Posted online April 2, 2007, on www.jco.org 
A new study shows that recent declines in breast cancer death rates have been most significant among women with estrogen receptor (ER)-positive tumors and women younger than 70. The results of the study are being published online April 2 in the Journal of Clinical Oncology (JCO).
Between 1990 and 2003, breast cancer death rates declined by 24%. This is the first study to examine which patients have seen the greatest declines. In 1989, the death rate for breast cancer peaked at 33 out of 100,000 women per year. By 2003, the death rate had dropped to 25 out of 100,000 women per year.
Although death rates declined for all groups of patients, the declines were greatest for women under 70 and women whose tumors were ER-positive. The authors speculate that there are two factors primarily responsible for the greater decline in death rates for women with ER-positive breast cancer: the use of tamoxifen after surgery, which substantially reduces the risk of having the cancer come back in ER-positive tumors only,and the widespread use of mammograms, which may be more likely to detect the slow-growing tumors that tend to be ER-positive.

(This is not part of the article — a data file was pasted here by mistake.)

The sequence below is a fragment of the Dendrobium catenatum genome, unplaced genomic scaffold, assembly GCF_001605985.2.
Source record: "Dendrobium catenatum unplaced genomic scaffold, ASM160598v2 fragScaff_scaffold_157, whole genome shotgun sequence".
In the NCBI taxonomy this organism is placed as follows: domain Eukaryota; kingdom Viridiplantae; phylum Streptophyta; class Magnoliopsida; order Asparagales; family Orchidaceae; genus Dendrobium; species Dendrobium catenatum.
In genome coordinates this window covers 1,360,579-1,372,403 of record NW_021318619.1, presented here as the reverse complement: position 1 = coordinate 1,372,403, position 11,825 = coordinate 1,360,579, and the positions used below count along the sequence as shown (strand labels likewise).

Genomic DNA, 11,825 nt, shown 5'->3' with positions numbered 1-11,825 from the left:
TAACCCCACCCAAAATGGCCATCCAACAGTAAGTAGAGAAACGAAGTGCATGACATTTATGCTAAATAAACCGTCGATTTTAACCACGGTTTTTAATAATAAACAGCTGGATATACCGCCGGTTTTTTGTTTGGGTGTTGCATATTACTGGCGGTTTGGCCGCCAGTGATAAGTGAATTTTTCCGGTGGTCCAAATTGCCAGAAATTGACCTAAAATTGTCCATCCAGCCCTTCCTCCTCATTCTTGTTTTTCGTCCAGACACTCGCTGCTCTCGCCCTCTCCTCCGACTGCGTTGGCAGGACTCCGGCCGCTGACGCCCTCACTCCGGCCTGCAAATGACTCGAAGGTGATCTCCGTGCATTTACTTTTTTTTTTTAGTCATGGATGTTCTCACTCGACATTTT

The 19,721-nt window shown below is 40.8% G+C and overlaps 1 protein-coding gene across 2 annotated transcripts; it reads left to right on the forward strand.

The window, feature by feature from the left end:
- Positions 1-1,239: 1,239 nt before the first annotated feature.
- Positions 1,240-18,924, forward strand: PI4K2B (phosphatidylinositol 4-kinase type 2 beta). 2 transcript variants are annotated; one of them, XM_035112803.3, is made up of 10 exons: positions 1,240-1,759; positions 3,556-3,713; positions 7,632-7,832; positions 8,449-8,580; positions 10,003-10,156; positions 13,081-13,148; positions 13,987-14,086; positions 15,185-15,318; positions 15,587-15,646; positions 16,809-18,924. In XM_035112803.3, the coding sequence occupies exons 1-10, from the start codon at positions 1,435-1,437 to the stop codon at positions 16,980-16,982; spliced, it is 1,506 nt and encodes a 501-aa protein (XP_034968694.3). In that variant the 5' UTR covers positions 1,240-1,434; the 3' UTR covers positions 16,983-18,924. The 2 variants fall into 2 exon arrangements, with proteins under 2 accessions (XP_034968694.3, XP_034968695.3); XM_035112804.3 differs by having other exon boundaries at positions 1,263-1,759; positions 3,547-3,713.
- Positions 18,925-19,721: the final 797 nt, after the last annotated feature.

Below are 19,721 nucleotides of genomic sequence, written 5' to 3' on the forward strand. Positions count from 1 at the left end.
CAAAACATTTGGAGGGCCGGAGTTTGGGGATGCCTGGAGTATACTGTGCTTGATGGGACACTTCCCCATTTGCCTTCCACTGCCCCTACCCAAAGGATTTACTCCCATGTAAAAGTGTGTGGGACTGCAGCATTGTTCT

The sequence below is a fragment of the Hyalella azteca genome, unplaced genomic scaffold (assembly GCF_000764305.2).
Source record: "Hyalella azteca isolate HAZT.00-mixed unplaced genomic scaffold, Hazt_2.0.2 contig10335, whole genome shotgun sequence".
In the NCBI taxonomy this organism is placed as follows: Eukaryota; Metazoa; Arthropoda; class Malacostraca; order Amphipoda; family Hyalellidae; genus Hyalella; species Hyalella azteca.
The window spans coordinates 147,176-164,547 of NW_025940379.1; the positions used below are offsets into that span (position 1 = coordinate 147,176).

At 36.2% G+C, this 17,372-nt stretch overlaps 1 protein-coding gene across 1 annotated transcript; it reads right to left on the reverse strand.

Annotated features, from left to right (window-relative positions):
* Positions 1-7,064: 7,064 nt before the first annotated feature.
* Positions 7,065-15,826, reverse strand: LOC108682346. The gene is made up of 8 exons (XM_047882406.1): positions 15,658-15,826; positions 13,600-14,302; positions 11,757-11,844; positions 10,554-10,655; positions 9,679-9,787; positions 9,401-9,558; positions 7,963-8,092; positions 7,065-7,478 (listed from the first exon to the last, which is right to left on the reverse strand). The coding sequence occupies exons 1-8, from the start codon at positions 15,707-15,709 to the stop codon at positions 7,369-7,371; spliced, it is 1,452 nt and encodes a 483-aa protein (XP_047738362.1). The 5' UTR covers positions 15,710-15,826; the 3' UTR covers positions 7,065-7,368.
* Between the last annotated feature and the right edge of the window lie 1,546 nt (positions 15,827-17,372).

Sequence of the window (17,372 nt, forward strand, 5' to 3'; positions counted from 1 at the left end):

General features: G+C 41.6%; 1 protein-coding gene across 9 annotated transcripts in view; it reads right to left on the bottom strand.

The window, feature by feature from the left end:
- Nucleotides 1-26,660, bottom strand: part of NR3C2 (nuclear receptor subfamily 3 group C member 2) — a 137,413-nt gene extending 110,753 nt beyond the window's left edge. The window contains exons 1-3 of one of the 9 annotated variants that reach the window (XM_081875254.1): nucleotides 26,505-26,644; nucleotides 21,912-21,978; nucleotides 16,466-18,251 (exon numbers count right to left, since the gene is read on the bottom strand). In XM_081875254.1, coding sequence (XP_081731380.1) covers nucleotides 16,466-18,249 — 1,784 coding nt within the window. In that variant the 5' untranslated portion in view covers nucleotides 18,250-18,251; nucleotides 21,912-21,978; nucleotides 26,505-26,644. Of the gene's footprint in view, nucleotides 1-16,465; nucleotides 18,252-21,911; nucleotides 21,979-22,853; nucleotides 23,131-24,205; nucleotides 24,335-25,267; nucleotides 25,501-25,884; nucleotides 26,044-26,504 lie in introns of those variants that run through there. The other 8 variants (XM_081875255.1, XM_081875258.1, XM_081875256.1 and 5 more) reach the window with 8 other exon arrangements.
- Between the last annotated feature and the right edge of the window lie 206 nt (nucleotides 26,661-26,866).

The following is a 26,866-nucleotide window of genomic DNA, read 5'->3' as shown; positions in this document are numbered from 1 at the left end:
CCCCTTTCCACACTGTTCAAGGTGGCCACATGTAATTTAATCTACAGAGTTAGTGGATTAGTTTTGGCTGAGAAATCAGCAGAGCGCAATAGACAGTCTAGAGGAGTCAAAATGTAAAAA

What Does This Mean for Patients?
Women of all ages – and women over 70 in particular – with breast cancer should be sure to discuss all possible treatment options with their doctors. While the study did not look at the reasons that breast cancer death rates went down less in older women, previous studies suggest that older women may be less likely to receive treatment after surgery for breast cancer. Because older women are under-represented in clinical trials, the best course of treatment for women over 70 has not yet been established. In addition, while it is too early to see the effects of newer breast cancer drugs on death rates, doctors believe some of them may have greater benefits for women with ER-negative tumors.